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Wendy Davis Postpones Announcement on Political Future

Veronica Zaragovia for KUT News

State Sen. Wendy Davis, the Democrats' best hope to run for Texas governor, said Wednesday she is postponing the announcement of her decision so she can help care for her sick father. 

“I had hoped to make public my decision about that next week, but with everything that’s going on with my dad, I won’t be doing that,” Davis said. “It’s likely it will be late September before I do.”

Davis’ father, Jerry Russell, has been in critical condition at Texas Health Harris Methodist Hospital in Fort Worth following complications from abdominal surgery. In a Facebook post, Davis said Russell, who has been battling pneumonia, was “continuing to show small but positive steps toward improvement” but was “not out of the woods” yet.

Russell, an actor and director, is well known in North Texas theater circles. He is the founder of Stage West, a popular nonprofit theater company that offers dinner service. He was in the third week of production of his latest play, Thank You Jeeves, when he fell ill, accordingto the Fort Worth Star-Telegram.

Davis became an instant celebrity — and a social media phenomenon — after waging a filibuster over a restrictive abortion bill in late June. She pulled in nearly $1 million in campaign contributions at the end of the first special session, thanks in large part to the filibuster, and saw her followers on Twitter rise from 1,200 beforehand to more than 140,000 today.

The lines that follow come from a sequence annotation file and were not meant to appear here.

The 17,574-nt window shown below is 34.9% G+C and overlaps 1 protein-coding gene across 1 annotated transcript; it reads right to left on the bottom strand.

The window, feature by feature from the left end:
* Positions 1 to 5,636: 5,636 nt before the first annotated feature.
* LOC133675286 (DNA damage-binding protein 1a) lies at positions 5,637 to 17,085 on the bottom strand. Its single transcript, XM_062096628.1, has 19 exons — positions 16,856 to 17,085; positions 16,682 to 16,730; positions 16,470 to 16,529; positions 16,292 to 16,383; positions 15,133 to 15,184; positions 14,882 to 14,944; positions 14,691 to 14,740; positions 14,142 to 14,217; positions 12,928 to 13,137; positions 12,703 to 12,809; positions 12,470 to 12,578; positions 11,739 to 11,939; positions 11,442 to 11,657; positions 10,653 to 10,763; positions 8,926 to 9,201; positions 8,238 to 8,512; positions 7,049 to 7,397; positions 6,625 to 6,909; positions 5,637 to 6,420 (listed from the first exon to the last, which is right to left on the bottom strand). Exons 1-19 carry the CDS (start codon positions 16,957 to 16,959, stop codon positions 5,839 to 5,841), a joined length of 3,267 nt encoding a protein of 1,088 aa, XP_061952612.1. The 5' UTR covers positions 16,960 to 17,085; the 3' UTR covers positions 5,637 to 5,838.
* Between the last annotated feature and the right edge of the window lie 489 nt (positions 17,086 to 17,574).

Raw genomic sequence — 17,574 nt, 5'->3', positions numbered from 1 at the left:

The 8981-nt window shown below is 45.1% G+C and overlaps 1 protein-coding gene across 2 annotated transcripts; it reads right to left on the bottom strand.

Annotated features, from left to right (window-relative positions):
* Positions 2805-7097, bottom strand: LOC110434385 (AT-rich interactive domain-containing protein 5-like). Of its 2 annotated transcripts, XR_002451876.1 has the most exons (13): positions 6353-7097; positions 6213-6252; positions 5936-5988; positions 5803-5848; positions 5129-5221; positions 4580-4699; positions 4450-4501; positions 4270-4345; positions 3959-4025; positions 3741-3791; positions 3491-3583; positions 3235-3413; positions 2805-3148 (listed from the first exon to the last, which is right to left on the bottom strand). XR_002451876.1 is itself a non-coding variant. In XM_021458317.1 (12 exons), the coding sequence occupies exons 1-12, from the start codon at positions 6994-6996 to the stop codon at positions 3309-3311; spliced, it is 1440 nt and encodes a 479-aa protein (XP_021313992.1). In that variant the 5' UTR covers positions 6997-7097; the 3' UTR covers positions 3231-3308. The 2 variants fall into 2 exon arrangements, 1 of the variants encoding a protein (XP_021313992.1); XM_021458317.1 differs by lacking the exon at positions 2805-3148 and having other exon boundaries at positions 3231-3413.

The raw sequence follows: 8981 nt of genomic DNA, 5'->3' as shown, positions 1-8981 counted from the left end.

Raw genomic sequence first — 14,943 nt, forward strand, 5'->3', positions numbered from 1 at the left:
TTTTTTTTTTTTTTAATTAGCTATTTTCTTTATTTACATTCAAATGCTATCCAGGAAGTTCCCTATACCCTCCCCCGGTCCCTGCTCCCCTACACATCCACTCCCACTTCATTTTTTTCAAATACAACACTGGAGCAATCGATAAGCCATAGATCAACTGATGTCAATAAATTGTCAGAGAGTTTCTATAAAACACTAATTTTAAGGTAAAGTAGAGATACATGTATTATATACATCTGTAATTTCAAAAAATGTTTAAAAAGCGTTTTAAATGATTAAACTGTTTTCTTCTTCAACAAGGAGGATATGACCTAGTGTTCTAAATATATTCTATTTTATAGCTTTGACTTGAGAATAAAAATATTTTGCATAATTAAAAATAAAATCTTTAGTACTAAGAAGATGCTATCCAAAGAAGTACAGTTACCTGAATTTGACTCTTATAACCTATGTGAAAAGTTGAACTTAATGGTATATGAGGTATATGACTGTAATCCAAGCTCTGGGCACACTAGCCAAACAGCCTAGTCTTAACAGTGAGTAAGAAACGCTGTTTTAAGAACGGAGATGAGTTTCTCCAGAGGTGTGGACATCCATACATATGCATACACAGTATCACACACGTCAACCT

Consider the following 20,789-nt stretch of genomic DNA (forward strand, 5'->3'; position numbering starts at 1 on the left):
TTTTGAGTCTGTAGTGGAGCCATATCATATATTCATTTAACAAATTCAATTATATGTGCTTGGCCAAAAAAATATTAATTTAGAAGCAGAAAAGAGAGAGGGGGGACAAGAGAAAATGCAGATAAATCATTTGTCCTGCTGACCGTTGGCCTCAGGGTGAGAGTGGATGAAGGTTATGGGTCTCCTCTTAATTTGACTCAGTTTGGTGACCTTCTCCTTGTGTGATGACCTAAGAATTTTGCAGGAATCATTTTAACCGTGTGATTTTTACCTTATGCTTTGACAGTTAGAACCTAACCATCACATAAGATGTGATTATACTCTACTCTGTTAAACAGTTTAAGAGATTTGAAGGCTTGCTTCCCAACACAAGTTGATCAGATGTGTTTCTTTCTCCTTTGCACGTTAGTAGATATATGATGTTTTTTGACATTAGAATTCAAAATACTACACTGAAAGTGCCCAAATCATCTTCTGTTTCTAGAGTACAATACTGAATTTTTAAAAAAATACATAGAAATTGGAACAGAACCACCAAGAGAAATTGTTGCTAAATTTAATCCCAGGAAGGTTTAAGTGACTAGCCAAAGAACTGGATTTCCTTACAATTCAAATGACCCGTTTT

Democrats, who haven’t won a statewide election in Texas since 1994, have been pushing Davis to run for governor ever since. Davis has said she will either run for re-election to her state Senate seat or for governor in 2014.

Jay Root is a native of Liberty. He never knew any reporters growing up, and he has never taken a journalism class in his life. But somehow he got hooked on the news business. It all started when he walked into the offices of The Daily Texan, his college newspaper, during his last year at the University of Texas in 1987. He couldn't the resist the draw: it was the the biggest collection of misfits ever assembled. After graduating, he took a job at a Houston chemical company and realized it wasn't for him. Soon he was applying for an unpaid internship at the Houston Post in 1990, and it turned into a full-time job that same year. He has been a reporter ever since. He has covered natural disasters, live music and Texas politics — not necessarily in that order. He was Austin bureau chief of the Fort Worth Star-Telegram for a dozen years, most of them good. He also covered politics and the Legislature for The Associated Press before joining the staff of the Tribune.
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